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Navigating the Waters: Top 5 Takeaways from Azara’s 2024 User Conference

As an organization, the highlight of our year is always the Azara User Conference—and this Spring’s event was no exception. We hosted over 500 healthcare leaders who traveled from more than 40 states to the Westin Boston Seaport for three days of discussion, dialogue and networking. The event focused on population health, value-based care and data-related topics built around the maritime theme: “Navigate—When you can’t control the wind, adjust your sails.” 

It was a joy to bring our community together around our shared passion for advancing a value-driven healthcare ecosystem. Over the three days, we had the pleasure of speaking with representatives from across our diverse user community—including physician practices, Primary Care Associations, Community Health Centers, Health Center Controlled Networks, and clinically integrated networks—and hearing their thoughts, takeaways, pains, and hopes for the future of data-driven, value-based healthcare. 

While the discussions were insightful enough to fill fifty blog posts, I recognize that might be a bit much. Below, I’ve condensed our favorite insights into five top takeaways every healthcare leader should review as we head into the second half of 2024:

Organizations are ready to elevate their value-based care (VBC) game.

New approaches to finding value in risk-based arrangements captivated our attendees, as some of our most popular sessions focused on value-based care. After relatively sluggish adoption over the last decade-plus, provider and plan leaders alike are preparing for a major risk-based acceleration. Research we commissioned this Spring revealed that 50% of health plan leaders are “aggressively” adding VBC contracts. 

In a session titled “The Essential Elements of Value-Based Care,” we learned that organizational buy-in and widespread staffing challenges plaguing the industry are two of the top challenges facing provider-organizations and hindering broader adoption. 

Still, despite headwinds complicating value-based care adoption, our community revealed ways they are working to overcome these challenges. Namely, through data-powered workflows. When resources are tight, providers are leveraging data to identify trends that help maximize existing resources and streamline clinical and operational workflows. These efficiencies are proving effective drivers of preventive care that is helping make good on the promise of VBC.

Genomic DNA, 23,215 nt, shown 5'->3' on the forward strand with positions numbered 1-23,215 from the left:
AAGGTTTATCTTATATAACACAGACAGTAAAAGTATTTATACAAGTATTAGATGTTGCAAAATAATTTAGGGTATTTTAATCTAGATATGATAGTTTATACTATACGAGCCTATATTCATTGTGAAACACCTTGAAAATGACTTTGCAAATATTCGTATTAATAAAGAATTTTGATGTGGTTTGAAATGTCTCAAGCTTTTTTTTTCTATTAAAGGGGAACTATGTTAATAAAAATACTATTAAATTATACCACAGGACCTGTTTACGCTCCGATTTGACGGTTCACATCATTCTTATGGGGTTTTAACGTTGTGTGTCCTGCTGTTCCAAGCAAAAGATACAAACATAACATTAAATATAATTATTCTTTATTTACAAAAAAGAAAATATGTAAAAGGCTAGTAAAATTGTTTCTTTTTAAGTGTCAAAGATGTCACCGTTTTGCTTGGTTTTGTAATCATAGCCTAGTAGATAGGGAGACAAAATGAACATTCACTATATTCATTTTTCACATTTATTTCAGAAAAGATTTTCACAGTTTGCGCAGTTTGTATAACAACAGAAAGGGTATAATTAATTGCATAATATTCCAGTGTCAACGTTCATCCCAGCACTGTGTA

Sharing best practices helps accelerate improvements in population health.

We’ve long championed the pioneering spirit of the Community Health Center, client organizations who are often the earliest adopters of population health strategies that maximize impact relative to resources. Larger provider groups and health networks that serve broader populations are taking note. 

Twenty out of twenty-four breakout sessions were led by our client presenters, who shared inside views of how they are leveraging social drivers of health (SDOH) and clinical data to enhance reporting, increase patient and provider engagement, manage costs, and much more. 

Presentation after presentation helped highlight real life use cases that illustrate how Azara’s population health solutions helped their teams identify, implement, track, and follow-up with the most vulnerable patient populations in need of care. For instance, the “Making Headway” presentation followed the storyline from identifying the subgroup most in need of intervention (hypertensive candidates going undetected), and how DRVS helped improve rates of identification of patients in need—allowing care teams to distribute monitors, follow their progress, and act early to avoid emergent or catastrophic episodes.

Health equity is a primary storyline.

The foundational nature of health equity was the focus of our stimulating panel discussion, where Azara's SVP of Clinical Innovation, LuAnn Kimker, RN MSN, hosted Bianca Mayes, Planned Parenthood’s National Director of Black Health Equity, Cheryl Clark MD SCD, the Executive Director and SVP of the Institute for Health Equity Research, Evaluation & Policy, Massachusetts League of Community Health Centers, and Diane Ferran MD MPH, VP of Clinical Excellence and Innovation from the Community Health Care Association of New York State (CHCANYS). 

Quintuple AimThe dialogue painted a story of why health equity is no longer an ancillary conversation, but a critical component of any value-based care or quality improvement initiative. The presenters began by outlining differences between commonly confused terms: while health disparity defines a population-based difference in health outcomes, health inequity means differences in population health that are systemic, avoidable, and unjust.